In my opinion the title of the book is incorrect it should be The Beneficiary but I’m sure the author would debate that. If you want to be stimulated or excited or enthralled about a piece of literature, don’t read this book. I became more and more depressed as I read and was quite morose by the time I finished. I guess we could call it a work of literary fiction in that it is self centered, dark and leaves you with a feeling of anxiety.
The main character is Joseph Geist. He is a doctoral student in Philosophy at Harvard whose major professor and advisor has died. He has been assigned an advisor who does not want to take him on and has a dim view of his talent, academic credentials and prospects. Dr. Linda Neiman, however, has some objective reasons why she rejects Joseph. He has been hanging around the Philosophy Department for 8 years supposedly working on his dissertation and receiving research and travel grants and teaching fellowships while making little if any progress on his thesis.
I have gone through the process while working for the Ph.D. at the University of Southern California. You definitely have to have a sympathetic major professor and advisor to complete the process. Fifty percent of doctoral candidates complete all their course work examinations and interviews and never finish the dissertation. You have to set your own schedule to meet very loose and sometimes confusing guidelines that are set by the graduate school and your own department. All this is on your own initiative and after years of academic regimentation you have to discipline yourself to complete the job.
Our protagonist Joseph can’t seem to do this and is suspended as a doctoral candidate. The plight of Joseph is a realistic one. In addition, he has been sponging off his girlfriend and living in her apartment. She becomes fed up and throws him out.
He lives with a buddy for a while until that also proves untenable. Desperate, he accepts a job as a “Conversationalist” with an elderly and mysterious woman named Alma Speilmann. She befriends him and as part of his pay allows him to live in a small apartment in her home. She is ill with some mysterious disease and her physician, Dr. Cargill, won’t discuss it with Joseph even though Alma has frequent bouts of pain, disorientation and exhaustion. Joseph works for her for several months and becomes quite settled in the situation until Alma’s’ nephew Eric appears. This stranger interrupts the cozy relationship that Joseph has with Alma. He discovers that Eric is a ner-do- well who lives a life bordering on criminality and who Alma supports. Joseph begins to resent the relationship between Alma and Eric and this change in his situation.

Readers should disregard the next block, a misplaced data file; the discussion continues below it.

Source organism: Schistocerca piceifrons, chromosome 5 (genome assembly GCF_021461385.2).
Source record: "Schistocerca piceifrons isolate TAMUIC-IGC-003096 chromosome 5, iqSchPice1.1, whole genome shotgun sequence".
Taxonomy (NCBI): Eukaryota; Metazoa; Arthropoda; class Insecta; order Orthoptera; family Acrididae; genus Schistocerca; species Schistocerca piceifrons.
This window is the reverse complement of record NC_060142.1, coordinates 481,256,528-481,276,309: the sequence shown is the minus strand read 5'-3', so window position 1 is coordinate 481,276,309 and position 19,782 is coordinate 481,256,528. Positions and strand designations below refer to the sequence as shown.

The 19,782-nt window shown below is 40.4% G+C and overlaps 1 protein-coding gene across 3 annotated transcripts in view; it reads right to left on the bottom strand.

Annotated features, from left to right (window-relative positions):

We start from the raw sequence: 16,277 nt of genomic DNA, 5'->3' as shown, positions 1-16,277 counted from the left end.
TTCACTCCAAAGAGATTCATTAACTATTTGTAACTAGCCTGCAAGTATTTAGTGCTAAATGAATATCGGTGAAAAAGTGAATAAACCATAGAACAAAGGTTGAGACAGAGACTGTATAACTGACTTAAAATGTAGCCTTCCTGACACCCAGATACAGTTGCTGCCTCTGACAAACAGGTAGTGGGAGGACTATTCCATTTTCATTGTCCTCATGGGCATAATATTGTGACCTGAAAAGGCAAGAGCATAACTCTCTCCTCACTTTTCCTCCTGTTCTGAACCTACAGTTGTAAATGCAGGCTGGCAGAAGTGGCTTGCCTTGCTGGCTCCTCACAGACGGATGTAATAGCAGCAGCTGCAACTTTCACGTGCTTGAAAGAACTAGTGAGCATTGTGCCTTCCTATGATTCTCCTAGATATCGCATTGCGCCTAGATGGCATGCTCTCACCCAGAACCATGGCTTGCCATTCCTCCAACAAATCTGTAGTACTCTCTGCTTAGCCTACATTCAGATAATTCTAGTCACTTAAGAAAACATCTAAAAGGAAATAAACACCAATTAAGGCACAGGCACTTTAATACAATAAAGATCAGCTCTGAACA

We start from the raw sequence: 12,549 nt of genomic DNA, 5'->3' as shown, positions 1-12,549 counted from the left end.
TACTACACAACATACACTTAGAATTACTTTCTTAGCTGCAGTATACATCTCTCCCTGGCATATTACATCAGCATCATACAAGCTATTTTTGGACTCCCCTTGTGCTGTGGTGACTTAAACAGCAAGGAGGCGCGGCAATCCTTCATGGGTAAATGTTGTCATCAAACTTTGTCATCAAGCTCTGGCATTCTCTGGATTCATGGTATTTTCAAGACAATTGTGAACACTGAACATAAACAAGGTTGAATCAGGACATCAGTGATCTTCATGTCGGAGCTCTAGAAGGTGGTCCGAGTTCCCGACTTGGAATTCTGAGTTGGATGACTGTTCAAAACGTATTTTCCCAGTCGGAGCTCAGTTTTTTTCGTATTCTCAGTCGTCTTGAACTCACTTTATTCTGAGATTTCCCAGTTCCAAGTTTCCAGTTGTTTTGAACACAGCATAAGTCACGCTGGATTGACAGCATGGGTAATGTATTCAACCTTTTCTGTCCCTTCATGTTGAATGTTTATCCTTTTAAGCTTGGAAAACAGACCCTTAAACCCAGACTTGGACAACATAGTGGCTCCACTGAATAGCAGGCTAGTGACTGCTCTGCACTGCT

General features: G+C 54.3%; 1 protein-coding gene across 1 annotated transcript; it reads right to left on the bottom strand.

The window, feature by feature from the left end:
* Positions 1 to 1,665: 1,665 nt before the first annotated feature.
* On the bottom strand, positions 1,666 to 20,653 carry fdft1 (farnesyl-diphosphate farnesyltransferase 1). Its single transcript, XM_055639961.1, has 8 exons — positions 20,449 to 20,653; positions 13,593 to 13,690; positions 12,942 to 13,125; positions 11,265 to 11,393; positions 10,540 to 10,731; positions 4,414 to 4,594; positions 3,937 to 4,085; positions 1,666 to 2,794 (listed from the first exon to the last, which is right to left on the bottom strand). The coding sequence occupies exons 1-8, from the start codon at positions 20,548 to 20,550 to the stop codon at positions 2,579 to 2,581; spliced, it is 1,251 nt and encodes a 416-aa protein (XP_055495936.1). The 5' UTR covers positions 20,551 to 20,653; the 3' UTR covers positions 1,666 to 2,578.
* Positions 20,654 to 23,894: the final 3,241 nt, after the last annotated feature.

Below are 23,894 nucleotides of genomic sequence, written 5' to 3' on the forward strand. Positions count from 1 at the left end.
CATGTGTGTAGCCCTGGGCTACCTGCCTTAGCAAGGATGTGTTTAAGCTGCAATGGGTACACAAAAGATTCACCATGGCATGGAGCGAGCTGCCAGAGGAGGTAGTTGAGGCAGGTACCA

Even though the relationship between Joseph and the nephew is toxic, Eric cozies up to Joseph. His intent is nefarious as he hints to Joseph that they ought to hurry along Alma’s death so that they both can share in her estate. After all she’s in such pain and won’t live long anyway.
Joseph rejects the idea and Eric but when he returns from a family memorial for his dead brother, he finds that Alma has died or committed suicide. Joseph is investigated but is cleared of any involvement in her death.
She has left a note telling him to contact her attorney. Much to his surprise she has willed him her house and most of her estate. However, he can only claim the estate if he finishes his dissertation and earns his doctoral degree within two years. Joseph can’t seem to complete his own dissertation and in a desperate act plagiarizes a dissertation that Alma wrote but never turned in.
Eric reenters the picture seeking a share in the proceeds of the estate. Joseph shuns Eric. This leads Eric to burglarize and vandalize Alma’s house. Joseph confronts him and the result is violence, murder, a cover-up and Joseph’s life in shambles.
The whole book is written in first person and is essentially an autobiography of the main character as he moves through his dismal life while making one disastrous decision after another. I cannot recommend this book. It seems to me that it was published based on the Kellerman name and the author’s reputation. In addition, the $25.95 price of the book is absurd. If you insist on becoming depressed or morose wait until the book appears in the left over bin at Walmart, Kmart or Barnes and Noble and buy it for $3.95.
However, If you are compelled to spend $25.95, go look for a James Patterson or Michael Connelly book.